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Harriet Tubman's Window

JOHN SUK

Last weekend I preached about the environment. That got me to thinking about the antique stained glass window with a hand-painted picture of a bluebird chasing a butterfly that hangs in my living room.

The window is beautiful, but that's only the beginning. I received it as a gift from my brother. He died two years ago, in Kelowna, BC, of ALS. My sisters, mother and I looked after Art round the clock for over a year before he died. It was hard. My stained glass window reminds me of that time, and of the very precious time I was able to spend with Art.

Art got the stained glass window from of my grandparents' house in St. Catharines. Our extended family used to gather under that window, every Sunday, to enjoy each other's company. Twenty years ago, when my grandparents died Art bought the window from the new owners of my grandparent's home. So that window also reminds me of my Grandparents, and one of the

happiest places in the world I ever experienced.

The family thinks my grandparents' house was a parsonage for the African Methodist Episcopalian church down the street. That church is a Canadian national historic landmark. We figured that since the house was a parsonage, its pastors and leaders must have met under the stained glass window. That means Harriet Tubman, the famous conductor in the Underground Railroad and author of "Uncle Tom's Cabin," also sat under that window. So every time I look at it, I think of how, at its best, Canada can be a place where racism doesn't have the last word.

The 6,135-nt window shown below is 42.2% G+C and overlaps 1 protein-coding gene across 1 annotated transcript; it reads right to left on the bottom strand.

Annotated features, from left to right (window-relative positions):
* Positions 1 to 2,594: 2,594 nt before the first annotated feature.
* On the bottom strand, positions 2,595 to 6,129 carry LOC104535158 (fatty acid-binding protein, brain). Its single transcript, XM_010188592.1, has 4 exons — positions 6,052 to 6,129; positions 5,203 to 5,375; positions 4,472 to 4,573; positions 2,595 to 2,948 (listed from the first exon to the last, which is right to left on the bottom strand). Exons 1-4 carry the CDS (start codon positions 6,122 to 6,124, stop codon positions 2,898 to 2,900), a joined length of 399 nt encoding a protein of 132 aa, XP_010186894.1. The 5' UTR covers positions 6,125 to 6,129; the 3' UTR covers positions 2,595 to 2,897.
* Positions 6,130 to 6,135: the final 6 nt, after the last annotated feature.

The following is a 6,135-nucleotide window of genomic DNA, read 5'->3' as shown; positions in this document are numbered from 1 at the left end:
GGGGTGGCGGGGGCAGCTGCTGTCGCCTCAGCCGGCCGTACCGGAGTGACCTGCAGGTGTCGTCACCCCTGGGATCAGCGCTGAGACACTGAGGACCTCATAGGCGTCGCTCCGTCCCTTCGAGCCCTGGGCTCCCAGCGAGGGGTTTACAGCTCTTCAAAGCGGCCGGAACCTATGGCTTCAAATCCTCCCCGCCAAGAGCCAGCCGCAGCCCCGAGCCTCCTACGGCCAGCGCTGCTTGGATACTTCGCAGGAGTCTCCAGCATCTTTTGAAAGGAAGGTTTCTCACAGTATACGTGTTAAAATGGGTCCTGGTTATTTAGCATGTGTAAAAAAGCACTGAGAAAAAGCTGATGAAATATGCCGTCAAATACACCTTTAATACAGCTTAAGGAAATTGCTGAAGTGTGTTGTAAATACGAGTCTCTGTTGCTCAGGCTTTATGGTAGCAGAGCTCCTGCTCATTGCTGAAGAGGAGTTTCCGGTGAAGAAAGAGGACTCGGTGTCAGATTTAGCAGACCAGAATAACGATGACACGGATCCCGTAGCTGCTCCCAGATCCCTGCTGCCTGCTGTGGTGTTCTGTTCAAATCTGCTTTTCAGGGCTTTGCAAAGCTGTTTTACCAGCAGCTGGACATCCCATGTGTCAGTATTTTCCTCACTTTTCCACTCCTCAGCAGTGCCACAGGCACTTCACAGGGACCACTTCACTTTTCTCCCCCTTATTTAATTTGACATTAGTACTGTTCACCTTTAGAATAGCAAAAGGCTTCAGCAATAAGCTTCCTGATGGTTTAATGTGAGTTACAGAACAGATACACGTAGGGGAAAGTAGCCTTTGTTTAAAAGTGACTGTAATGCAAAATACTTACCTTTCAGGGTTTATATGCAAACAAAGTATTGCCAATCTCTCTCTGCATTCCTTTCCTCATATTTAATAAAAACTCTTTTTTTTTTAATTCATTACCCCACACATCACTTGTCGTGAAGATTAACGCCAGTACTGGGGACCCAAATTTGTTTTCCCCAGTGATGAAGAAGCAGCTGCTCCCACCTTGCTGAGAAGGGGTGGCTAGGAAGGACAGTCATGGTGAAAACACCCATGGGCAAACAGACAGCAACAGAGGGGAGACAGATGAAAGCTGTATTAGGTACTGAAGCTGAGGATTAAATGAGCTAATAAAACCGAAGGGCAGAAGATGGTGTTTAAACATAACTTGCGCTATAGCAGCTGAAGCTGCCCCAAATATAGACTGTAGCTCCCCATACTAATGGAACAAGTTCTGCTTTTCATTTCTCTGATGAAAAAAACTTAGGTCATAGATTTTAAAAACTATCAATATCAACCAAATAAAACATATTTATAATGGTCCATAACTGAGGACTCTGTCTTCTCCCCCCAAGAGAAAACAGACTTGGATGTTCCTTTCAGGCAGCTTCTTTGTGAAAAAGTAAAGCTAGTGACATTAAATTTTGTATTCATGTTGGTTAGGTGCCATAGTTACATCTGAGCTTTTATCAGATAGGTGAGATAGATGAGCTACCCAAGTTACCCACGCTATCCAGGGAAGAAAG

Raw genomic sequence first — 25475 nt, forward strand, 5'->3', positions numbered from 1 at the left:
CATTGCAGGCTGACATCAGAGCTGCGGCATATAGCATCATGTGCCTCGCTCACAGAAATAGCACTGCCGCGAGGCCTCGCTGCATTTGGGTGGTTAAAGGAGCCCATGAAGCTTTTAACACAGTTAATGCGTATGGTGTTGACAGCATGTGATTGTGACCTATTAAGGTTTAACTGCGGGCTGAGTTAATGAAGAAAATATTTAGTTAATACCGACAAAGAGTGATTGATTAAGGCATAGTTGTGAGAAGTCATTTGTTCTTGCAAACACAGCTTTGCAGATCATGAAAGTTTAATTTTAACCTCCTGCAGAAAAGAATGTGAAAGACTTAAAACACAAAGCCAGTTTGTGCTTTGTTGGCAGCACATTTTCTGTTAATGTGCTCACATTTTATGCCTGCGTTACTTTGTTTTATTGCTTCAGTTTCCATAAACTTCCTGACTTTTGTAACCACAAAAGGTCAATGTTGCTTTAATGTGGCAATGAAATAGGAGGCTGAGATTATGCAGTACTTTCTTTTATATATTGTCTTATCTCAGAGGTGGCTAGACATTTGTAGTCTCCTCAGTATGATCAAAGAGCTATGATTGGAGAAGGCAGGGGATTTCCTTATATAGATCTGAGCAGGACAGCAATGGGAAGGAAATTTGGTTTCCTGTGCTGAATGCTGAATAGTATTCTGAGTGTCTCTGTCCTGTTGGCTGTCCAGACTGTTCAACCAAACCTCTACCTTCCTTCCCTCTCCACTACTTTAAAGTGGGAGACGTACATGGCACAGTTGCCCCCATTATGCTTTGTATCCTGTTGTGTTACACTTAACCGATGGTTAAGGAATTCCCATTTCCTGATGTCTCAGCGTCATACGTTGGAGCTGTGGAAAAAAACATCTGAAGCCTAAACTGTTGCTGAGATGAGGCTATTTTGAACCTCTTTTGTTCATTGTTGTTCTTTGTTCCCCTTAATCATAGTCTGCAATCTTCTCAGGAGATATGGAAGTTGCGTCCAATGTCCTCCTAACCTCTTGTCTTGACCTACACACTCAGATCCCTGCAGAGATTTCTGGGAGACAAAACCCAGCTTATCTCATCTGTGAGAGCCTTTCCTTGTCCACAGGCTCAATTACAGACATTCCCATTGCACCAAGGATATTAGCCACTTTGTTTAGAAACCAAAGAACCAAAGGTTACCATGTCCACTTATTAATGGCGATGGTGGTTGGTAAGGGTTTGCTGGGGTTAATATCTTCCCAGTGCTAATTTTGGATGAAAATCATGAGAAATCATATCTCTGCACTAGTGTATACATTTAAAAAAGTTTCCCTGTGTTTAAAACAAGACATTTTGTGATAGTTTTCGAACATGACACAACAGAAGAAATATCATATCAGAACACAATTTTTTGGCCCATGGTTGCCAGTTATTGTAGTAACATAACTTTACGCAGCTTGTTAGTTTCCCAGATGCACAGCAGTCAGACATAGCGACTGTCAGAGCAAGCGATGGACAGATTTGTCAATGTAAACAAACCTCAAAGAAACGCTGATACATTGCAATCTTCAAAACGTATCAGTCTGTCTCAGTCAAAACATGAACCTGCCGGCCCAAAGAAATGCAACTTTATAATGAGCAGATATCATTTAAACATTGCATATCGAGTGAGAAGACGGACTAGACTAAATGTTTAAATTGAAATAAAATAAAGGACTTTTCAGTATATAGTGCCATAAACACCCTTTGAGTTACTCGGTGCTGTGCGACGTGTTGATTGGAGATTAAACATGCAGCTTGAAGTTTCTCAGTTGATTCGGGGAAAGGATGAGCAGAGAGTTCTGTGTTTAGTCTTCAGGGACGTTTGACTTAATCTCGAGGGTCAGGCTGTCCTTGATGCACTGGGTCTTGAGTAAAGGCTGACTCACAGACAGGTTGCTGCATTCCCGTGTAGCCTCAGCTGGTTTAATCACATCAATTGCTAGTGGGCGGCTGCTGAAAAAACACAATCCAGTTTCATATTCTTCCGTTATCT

The window may be worth thousands of dollars. But owning it isn't about its economic worth to me. Its beauty and memories are not the window's most important qualities either. What matters is that my brother said, "Take it John. Keep it safe. Enjoy it." So I do.

And the environment? Well, it is beautiful. And we can make lots of money or save jobs by letting the environment slip a bit. And we all have good memories of camping or hiking in the wilderness. But are these the deciding matters worth considering when it comes to keeping the environment?

No. What really matters to me is that according to our faith, the world and all that is in it was entrusted to us, by God, to care for. "The Lord God took the man and put him in the Garden of Eden to work it and take care of it." In fact, this is the first command that God actually gave humans, according to the Genesis story. It is what we were created to do. And if God says so, that is good for me, no matter what the cost.

John Suk is pastor of Grace Christian Reformed Church of Cobourg.